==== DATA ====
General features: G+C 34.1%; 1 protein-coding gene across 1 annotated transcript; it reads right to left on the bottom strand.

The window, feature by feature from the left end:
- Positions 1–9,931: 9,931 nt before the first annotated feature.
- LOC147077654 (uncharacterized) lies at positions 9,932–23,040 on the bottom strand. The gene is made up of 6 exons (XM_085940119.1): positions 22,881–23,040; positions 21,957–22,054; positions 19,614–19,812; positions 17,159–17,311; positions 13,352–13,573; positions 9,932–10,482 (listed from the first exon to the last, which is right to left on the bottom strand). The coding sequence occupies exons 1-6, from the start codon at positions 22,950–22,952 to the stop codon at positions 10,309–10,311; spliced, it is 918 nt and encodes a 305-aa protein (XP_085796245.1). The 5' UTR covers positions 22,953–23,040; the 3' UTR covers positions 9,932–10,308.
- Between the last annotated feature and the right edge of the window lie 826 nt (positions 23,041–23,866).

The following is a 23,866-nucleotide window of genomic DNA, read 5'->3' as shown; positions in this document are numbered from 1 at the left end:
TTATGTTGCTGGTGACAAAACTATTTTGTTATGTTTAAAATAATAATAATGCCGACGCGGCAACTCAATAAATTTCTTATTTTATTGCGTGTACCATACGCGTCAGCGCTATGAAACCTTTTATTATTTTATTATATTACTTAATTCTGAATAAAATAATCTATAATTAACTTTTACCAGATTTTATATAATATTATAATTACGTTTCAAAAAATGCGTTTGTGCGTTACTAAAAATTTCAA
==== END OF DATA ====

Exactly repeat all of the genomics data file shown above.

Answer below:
General features: G+C 34.1%; 1 protein-coding gene across 1 annotated transcript; it reads right to left on the bottom strand.

The window, feature by feature from the left end:
- Positions 1–9,931: 9,931 nt before the first annotated feature.
- LOC147077654 (uncharacterized) lies at positions 9,932–23,040 on the bottom strand. The gene is made up of 6 exons (XM_085940119.1): positions 22,881–23,040; positions 21,957–22,054; positions 19,614–19,812; positions 17,159–17,311; positions 13,352–13,573; positions 9,932–10,482 (listed from the first exon to the last, which is right to left on the bottom strand). The coding sequence occupies exons 1-6, from the start codon at positions 22,950–22,952 to the stop codon at positions 10,309–10,311; spliced, it is 918 nt and encodes a 305-aa protein (XP_085796245.1). The 5' UTR covers positions 22,953–23,040; the 3' UTR covers positions 9,932–10,308.
- Between the last annotated feature and the right edge of the window lie 826 nt (positions 23,041–23,866).

The following is a 23,866-nucleotide window of genomic DNA, read 5'->3' as shown; positions in this document are numbered from 1 at the left end:
TTATGTTGCTGGTGACAAAACTATTTTGTTATGTTTAAAATAATAATAATGCCGACGCGGCAACTCAATAAATTTCTTATTTTATTGCGTGTACCATACGCGTCAGCGCTATGAAACCTTTTATTATTTTATTATATTACTTAATTCTGAATAAAATAATCTATAATTAACTTTTACCAGATTTTATATAATATTATAATTACGTTTCAAAAAATGCGTTTGTGCGTTACTAAAAATTTCAA